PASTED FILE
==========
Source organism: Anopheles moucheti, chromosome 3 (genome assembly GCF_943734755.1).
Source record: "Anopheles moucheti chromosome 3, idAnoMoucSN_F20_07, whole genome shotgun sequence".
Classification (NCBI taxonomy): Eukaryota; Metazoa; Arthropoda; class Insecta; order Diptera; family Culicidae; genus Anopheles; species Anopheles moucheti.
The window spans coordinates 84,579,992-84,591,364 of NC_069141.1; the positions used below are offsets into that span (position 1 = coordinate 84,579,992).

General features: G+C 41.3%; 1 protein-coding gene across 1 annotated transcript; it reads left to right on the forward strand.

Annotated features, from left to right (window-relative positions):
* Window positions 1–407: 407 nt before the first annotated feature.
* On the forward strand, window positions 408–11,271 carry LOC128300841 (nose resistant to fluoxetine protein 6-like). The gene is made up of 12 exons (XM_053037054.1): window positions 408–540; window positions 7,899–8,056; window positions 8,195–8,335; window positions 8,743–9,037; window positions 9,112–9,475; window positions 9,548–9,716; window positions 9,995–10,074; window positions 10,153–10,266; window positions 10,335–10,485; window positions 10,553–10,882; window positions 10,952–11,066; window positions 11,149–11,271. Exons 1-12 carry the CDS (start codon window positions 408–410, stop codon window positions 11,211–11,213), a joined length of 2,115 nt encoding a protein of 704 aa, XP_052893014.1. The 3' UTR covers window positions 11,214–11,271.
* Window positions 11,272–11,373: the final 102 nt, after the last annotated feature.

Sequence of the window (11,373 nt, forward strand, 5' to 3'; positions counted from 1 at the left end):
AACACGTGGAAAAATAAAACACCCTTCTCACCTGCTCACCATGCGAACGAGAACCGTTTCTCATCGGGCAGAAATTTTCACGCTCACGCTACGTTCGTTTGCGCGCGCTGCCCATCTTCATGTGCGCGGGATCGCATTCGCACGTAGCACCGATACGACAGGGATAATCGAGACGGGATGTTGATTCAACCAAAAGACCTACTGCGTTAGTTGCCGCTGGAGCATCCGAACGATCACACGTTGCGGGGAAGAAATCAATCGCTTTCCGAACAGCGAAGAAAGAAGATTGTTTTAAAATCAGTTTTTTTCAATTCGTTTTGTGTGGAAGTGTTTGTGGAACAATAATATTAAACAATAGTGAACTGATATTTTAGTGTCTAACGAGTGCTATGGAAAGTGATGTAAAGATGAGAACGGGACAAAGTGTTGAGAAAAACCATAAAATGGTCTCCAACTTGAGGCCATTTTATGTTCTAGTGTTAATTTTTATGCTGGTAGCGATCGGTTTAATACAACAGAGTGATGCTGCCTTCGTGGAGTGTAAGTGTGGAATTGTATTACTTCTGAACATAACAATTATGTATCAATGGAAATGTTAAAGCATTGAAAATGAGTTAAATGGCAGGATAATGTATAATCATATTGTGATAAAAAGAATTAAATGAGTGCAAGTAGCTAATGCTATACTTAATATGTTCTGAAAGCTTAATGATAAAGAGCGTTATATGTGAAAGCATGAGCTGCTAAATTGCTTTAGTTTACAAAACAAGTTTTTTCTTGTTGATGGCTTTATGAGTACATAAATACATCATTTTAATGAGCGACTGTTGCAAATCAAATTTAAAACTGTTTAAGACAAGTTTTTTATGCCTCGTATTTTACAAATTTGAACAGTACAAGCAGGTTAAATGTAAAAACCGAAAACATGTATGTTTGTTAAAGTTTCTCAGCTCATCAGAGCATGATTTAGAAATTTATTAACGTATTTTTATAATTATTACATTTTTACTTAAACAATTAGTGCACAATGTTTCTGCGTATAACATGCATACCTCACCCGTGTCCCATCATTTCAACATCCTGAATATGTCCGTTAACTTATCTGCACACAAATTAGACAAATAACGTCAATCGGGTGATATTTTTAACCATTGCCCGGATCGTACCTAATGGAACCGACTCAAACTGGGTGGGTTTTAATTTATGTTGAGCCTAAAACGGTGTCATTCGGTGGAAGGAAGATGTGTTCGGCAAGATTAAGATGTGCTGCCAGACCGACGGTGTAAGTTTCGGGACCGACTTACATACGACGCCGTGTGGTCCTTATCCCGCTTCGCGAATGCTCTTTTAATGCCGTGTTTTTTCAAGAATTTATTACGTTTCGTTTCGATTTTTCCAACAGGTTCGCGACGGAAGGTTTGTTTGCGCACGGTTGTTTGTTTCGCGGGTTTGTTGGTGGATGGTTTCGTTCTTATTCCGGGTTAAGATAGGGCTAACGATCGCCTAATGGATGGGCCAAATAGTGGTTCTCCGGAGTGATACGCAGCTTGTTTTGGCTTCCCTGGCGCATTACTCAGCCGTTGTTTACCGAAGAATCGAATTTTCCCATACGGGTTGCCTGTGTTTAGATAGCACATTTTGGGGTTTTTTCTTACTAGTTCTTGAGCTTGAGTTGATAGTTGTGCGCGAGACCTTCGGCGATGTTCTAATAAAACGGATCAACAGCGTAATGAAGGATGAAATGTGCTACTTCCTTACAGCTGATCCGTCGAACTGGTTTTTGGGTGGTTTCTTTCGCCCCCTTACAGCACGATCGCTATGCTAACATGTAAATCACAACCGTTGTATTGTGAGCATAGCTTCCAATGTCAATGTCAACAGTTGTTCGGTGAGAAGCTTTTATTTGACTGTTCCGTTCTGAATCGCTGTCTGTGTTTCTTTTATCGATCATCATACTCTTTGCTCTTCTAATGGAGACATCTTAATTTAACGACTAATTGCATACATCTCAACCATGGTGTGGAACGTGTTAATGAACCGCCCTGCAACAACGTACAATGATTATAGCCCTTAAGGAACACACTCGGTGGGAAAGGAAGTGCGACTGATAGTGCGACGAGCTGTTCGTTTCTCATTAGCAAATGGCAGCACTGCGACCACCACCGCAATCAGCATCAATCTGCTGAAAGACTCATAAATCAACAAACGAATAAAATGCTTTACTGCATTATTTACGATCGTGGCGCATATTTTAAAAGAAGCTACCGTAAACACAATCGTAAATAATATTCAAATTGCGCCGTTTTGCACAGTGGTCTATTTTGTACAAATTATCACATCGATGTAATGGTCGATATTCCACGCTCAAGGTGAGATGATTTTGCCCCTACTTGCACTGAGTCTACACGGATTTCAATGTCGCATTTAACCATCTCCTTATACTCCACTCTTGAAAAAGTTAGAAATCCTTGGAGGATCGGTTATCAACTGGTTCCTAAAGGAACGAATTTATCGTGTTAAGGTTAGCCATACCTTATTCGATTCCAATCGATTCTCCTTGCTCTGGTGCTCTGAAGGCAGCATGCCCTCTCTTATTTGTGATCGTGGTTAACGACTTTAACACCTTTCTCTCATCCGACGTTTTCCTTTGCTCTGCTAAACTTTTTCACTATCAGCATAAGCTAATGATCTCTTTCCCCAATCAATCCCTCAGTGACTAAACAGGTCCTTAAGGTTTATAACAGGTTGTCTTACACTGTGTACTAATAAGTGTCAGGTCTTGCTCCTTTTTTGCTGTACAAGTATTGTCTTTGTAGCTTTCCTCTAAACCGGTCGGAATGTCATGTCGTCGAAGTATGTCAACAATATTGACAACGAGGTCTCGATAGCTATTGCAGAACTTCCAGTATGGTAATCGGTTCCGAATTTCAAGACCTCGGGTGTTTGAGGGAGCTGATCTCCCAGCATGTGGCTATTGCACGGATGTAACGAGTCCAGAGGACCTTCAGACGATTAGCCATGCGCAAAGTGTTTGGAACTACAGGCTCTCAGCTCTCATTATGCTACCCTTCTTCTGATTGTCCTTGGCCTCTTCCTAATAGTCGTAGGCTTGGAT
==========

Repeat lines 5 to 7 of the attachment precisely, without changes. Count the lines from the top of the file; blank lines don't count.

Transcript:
General features: G+C 41.3%; 1 protein-coding gene across 1 annotated transcript; it reads left to right on the forward strand.

Annotated features, from left to right (window-relative positions):
* Window positions 1–407: 407 nt before the first annotated feature.